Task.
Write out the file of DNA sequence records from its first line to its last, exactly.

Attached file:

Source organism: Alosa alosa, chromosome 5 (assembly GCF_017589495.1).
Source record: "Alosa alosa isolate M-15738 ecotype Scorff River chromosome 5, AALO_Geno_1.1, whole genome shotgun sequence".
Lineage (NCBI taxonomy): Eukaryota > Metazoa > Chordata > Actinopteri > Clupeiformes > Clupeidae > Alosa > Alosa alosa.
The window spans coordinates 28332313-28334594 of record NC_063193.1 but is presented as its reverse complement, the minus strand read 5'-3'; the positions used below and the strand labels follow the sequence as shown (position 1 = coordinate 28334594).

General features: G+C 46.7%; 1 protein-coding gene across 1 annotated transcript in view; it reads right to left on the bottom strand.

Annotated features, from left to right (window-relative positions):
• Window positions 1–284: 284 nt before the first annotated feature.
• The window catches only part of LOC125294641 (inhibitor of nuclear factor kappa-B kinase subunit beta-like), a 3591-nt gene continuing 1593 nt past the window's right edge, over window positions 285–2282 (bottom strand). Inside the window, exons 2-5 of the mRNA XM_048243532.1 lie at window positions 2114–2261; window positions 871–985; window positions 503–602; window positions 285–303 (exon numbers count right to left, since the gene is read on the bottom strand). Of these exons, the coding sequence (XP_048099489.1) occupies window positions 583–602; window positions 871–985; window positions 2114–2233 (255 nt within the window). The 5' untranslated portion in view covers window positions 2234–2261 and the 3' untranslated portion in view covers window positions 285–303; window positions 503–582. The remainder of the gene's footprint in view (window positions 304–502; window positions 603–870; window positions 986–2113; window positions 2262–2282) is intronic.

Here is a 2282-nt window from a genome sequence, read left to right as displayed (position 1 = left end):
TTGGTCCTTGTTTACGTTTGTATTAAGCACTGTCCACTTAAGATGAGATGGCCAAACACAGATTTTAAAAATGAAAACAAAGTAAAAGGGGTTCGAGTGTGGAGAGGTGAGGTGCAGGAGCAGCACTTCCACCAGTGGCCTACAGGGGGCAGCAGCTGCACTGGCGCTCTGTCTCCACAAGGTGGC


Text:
Source organism: Alosa alosa, chromosome 5 (assembly GCF_017589495.1).
Source record: "Alosa alosa isolate M-15738 ecotype Scorff River chromosome 5, AALO_Geno_1.1, whole genome shotgun sequence".
Lineage (NCBI taxonomy): Eukaryota > Metazoa > Chordata > Actinopteri > Clupeiformes > Clupeidae > Alosa > Alosa alosa.
The window spans coordinates 28332313-28334594 of record NC_063193.1 but is presented as its reverse complement, the minus strand read 5'-3'; the positions used below and the strand labels follow the sequence as shown (position 1 = coordinate 28334594).

General features: G+C 46.7%; 1 protein-coding gene across 1 annotated transcript in view; it reads right to left on the bottom strand.

Annotated features, from left to right (window-relative positions):
• Window positions 1–284: 284 nt before the first annotated feature.
• The window catches only part of LOC125294641 (inhibitor of nuclear factor kappa-B kinase subunit beta-like), a 3591-nt gene continuing 1593 nt past the window's right edge, over window positions 285–2282 (bottom strand). Inside the window, exons 2-5 of the mRNA XM_048243532.1 lie at window positions 2114–2261; window positions 871–985; window positions 503–602; window positions 285–303 (exon numbers count right to left, since the gene is read on the bottom strand). Of these exons, the coding sequence (XP_048099489.1) occupies window positions 583–602; window positions 871–985; window positions 2114–2233 (255 nt within the window). The 5' untranslated portion in view covers window positions 2234–2261 and the 3' untranslated portion in view covers window positions 285–303; window positions 503–582. The remainder of the gene's footprint in view (window positions 304–502; window positions 603–870; window positions 986–2113; window positions 2262–2282) is intronic.

Here is a 2282-nt window from a genome sequence, read left to right as displayed (position 1 = left end):
TTGGTCCTTGTTTACGTTTGTATTAAGCACTGTCCACTTAAGATGAGATGGCCAAACACAGATTTTAAAAATGAAAACAAAGTAAAAGGGGTTCGAGTGTGGAGAGGTGAGGTGCAGGAGCAGCACTTCCACCAGTGGCCTACAGGGGGCAGCAGCTGCACTGGCGCTCTGTCTCCACAAGGTGGC